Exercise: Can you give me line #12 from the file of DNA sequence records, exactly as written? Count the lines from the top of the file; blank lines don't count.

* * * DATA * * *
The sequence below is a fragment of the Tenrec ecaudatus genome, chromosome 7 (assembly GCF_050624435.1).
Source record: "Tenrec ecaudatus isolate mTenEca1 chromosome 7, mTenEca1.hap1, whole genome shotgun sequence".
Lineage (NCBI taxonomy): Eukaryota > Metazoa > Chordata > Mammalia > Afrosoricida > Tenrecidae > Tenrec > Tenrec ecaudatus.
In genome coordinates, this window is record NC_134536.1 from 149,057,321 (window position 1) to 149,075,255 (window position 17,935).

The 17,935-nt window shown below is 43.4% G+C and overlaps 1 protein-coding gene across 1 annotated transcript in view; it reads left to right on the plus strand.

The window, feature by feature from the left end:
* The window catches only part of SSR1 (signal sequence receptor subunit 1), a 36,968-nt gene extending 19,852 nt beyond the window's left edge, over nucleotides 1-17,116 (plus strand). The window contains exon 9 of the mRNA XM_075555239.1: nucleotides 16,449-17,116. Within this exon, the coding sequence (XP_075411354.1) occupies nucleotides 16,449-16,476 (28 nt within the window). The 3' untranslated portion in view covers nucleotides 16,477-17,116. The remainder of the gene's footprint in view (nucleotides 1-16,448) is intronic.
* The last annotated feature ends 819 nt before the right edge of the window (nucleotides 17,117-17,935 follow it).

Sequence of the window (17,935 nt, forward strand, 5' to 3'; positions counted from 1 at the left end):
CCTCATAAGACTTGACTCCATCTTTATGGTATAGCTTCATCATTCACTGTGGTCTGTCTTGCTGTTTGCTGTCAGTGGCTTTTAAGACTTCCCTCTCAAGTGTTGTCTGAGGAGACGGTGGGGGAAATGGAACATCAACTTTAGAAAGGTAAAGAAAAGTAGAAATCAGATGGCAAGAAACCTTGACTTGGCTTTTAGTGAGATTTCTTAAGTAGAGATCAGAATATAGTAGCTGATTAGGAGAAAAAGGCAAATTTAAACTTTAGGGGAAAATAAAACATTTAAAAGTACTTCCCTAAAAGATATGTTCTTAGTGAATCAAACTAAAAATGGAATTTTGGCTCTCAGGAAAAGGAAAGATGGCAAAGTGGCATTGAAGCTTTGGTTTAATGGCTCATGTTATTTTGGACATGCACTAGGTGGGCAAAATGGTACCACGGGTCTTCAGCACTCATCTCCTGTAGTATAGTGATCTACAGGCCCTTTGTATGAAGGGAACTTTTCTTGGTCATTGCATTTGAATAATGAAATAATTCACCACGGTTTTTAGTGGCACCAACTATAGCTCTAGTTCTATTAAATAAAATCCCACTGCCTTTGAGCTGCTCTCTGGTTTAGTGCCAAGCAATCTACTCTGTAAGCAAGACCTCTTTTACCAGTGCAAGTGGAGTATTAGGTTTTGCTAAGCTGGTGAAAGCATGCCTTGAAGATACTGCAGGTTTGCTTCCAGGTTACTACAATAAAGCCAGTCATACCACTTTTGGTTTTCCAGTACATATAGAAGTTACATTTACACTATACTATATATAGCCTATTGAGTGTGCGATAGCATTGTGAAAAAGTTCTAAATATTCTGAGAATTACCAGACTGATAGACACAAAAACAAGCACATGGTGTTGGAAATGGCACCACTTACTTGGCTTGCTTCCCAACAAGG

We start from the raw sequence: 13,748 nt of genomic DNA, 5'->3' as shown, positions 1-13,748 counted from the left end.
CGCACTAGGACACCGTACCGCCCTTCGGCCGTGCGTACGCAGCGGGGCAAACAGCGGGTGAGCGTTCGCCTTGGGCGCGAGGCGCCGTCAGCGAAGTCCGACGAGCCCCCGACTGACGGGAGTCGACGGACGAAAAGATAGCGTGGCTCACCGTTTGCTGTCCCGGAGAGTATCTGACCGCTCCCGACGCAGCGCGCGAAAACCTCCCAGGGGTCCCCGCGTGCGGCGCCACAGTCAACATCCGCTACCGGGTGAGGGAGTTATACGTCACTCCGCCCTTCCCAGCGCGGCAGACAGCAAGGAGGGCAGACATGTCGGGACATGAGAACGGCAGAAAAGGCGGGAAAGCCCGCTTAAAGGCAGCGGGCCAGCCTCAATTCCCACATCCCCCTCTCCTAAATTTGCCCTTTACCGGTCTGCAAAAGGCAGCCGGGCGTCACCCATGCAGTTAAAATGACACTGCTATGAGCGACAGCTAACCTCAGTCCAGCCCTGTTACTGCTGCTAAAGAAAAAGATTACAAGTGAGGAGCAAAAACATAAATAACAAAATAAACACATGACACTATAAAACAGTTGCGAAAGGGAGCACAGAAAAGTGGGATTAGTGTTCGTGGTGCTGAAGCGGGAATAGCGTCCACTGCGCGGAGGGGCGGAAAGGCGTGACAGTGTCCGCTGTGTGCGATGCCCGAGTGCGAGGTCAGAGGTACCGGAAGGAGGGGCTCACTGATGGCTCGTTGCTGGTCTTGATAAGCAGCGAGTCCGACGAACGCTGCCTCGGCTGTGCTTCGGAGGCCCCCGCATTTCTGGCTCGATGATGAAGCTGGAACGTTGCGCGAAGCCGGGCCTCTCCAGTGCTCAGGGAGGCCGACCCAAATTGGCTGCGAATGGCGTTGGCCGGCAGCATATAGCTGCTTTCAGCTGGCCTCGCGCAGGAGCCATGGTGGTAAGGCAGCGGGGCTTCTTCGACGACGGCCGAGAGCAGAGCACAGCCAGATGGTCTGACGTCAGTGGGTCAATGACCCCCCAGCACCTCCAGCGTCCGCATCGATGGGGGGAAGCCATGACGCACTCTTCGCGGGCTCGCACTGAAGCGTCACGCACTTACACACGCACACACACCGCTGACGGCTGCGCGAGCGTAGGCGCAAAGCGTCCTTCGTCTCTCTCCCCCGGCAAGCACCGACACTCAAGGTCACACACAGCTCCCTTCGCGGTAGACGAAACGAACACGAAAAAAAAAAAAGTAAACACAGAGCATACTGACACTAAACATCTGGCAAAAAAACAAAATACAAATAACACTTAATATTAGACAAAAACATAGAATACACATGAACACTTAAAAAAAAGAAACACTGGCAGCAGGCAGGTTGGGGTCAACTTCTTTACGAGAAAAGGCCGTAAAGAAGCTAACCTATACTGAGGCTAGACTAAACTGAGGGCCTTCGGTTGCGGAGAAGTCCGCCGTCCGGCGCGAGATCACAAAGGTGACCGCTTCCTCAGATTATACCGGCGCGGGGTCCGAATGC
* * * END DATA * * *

CGCACTAGGACACCGTACCGCCCTTCGGCCGTGCGTACGCAGCGGGGCAAACAGCGGGTGAGCGTTCGCCTTGGGCGCGAGGCGCCGTCAGCGAAGTCCGACGAGCCCCCGACTGACGGGAGTCGACGGACGAAAAGATAGCGTGGCTCACCGTTTGCTGTCCCGGAGAGTATCTGACCGCTCCCGACGCAGCGCGCGAAAACCTCCCAGGGGTCCCCGCGTGCGGCGCCACAGTCAACATCCGCTACCGGGTGAGGGAGTTATACGTCACTCCGCCCTTCCCAGCGCGGCAGACAGCAAGGAGGGCAGACATGTCGGGACATGAGAACGGCAGAAAAGGCGGGAAAGCCCGCTTAAAGGCAGCGGGCCAGCCTCAATTCCCACATCCCCCTCTCCTAAATTTGCCCTTTACCGGTCTGCAAAAGGCAGCCGGGCGTCACCCATGCAGTTAAAATGACACTGCTATGAGCGACAGCTAACCTCAGTCCAGCCCTGTTACTGCTGCTAAAGAAAAAGATTACAAGTGAGGAGCAAAAACATAAATAACAAAATAAACACATGACACTATAAAACAGTTGCGAAAGGGAGCACAGAAAAGTGGGATTAGTGTTCGTGGTGCTGAAGCGGGAATAGCGTCCACTGCGCGGAGGGGCGGAAAGGCGTGACAGTGTCCGCTGTGTGCGATGCCCGAGTGCGAGGTCAGAGGTACCGGAAGGAGGGGCTCACTGATGGCTCGTTGCTGGTCTTGATAAGCAGCGAGTCCGACGAACGCTGCCTCGGCTGTGCTTCGGAGGCCCCCGCATTTCTGGCTCGATGATGAAGCTGGAACGTTGCGCGAAGCCGGGCCTCTCCAGTGCTCAGGGAGGCCGACCCAAATTGGCTGCGAATGGCGTTGGCCGGCAGCATATAGCTGCTTTCAGCTGGCCTCGCGCAGGAGCCATGGTGGTAAGGCAGCGGGGCTTCTTCGACGACGGCCGAGAGCAGAGCACAGCCAGATGGTCTGACGTCAGTGGGTCAATGACCCCCCAGCACCTCCAGCGTCCGCATCGATGGGGGGAAGCCATGACGCACTCTTCGCGGGCTCGCACTGAAGCGTCACGCACTTACACACGCACACACACCGCTGACGGCTGCGCGAGCGTAGGCGCAAAGCGTCCTTCGTCTCTCTCCCCCGGCAAGCACCGACACTCAAGGTCACACACAGCTCCCTTCGCGGTAGACGAAACGAACACGAAAAAAAAAAAAGTAAACACAGAGCATACTGACACTAAACATCTGGCAAAAAAACAAAATACAAATAACACTTAATATTAGACAAAAACATAGAATACACATGAACACTTAAAAAAAAGAAACACTGGCAGCAGGCAGGTTGGGGTCAACTTCTTTACGAGAAAAGGCCGTAAAGAAGCTAACCTATACTGAGGCTAGACTAAACTGAGGGCCTTCGGTTGCGGAGAAGTCCGCCGTCCGGCGCGAGATCACAAAGGTGACCGCTTCCTCAGATTATACCGGCGCGGGGTCCGAATGC